Port Mansfield has some unusual dogs

We met up with Wayne and made a plan.  Friday morning was a loss, with maybe a few hours doable in the afternoon.  He lent us a few rods and we spend Friday fishing from shore where we could and not really having any luck – but it helped pass the time.  The weather did finally break mid-afternoon but we opted to pass and make a full day of it Saturday.  I requested that we focus on big trout, since we can catch big redfish pretty much any day in our home waters.  We knew that meant we would probably be grinding and also that we might leave empty handed.  But, the chance at a big fish is why we came all the way to Texas to fish.

Ready to Roll

Because the weather and water was still pretty cold we didn’t leave the marina till around 9 am, and got in Wayne’s SCB boat.  These rigs are designed for the lagoon, ie very shallow water and ability to hop in and out to wade.  Wading is a really cool experience.  We got in the knee deep water and fanned out about 100 yards apart and started working the flat.  You wade down-wind and after we got a certain distance, Wayne raised the Power Poles on his rig and let it drift back to us.  You could barely make out large mats of sea grass though the wind whipped water but you could feel them on your jig as you fan cast the area.  

Wayne is owner of KWigglers lures, so we fished his plastics on our jig heads most of the day.  The KWigglers have a fairly large profile but matched well with our 2/0 TroutEye jigs.  At this first stop I had my first Texas fish, a rat redfish.  This spot was a bit slow, so we moved on to a spot where only the big girls reside.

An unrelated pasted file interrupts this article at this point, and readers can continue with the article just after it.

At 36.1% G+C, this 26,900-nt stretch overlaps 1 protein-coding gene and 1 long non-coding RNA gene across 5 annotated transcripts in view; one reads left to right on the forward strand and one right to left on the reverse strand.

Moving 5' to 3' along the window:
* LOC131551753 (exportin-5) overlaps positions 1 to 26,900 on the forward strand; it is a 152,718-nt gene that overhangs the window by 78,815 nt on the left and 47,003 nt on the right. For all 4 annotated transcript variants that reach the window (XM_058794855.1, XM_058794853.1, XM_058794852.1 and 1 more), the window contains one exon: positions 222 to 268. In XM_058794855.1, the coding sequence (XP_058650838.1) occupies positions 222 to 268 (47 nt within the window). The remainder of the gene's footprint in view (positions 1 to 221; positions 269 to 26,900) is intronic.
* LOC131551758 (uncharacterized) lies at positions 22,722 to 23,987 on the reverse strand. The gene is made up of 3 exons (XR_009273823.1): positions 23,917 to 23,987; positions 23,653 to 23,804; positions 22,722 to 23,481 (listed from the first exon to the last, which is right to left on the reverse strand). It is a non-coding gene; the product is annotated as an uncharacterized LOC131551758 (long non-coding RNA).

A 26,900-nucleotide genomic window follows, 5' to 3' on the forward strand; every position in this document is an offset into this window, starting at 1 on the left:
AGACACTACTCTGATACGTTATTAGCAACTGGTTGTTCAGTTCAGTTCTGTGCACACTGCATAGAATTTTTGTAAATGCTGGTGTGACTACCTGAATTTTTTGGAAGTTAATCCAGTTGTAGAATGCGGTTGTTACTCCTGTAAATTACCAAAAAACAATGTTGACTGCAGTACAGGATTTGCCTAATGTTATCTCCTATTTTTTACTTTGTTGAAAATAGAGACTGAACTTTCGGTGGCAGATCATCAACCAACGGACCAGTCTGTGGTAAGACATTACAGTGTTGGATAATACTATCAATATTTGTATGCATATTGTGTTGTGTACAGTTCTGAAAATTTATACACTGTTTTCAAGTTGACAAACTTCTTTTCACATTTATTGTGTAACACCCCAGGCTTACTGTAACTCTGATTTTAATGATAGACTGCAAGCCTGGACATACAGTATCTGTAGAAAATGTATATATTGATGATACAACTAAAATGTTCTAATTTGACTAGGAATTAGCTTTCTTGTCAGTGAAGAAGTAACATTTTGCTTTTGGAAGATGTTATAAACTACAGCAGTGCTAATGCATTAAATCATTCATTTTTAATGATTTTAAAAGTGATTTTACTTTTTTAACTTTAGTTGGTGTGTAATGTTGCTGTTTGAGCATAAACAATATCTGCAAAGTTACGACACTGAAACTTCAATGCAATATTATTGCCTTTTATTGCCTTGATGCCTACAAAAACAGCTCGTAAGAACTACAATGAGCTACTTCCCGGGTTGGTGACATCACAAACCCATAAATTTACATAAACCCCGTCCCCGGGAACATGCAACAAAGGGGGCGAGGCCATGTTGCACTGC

First Texas Fish

This area was a sandy bottom only about shin deep with no discernible structure.  We covered a few areas here with nothing to show, until I saw Wayne climb aboard his boat and pick up Ralph.  They started idling my way, when I got slammed!  The line shot sideways, slicing the water then ran straight at me.  I reeled like a mad-man trying to stay tight.  The fish struggled on the surface and threw the lure back at me…ugh!  I never did get a good look at it, but it seemed like a really nice fish.  

Later in the afternoon we made a long run and immediately started to see bait fish everywhere.  As we poled down and slipped out of the boat, I noticed the footing was much more difficult to walk in.  I was sinking a few inches some times, so Wayne suggested that Ralph stay in the boat.  He would drift the boat downwind while we waded, allowing Ralph to fish the area also.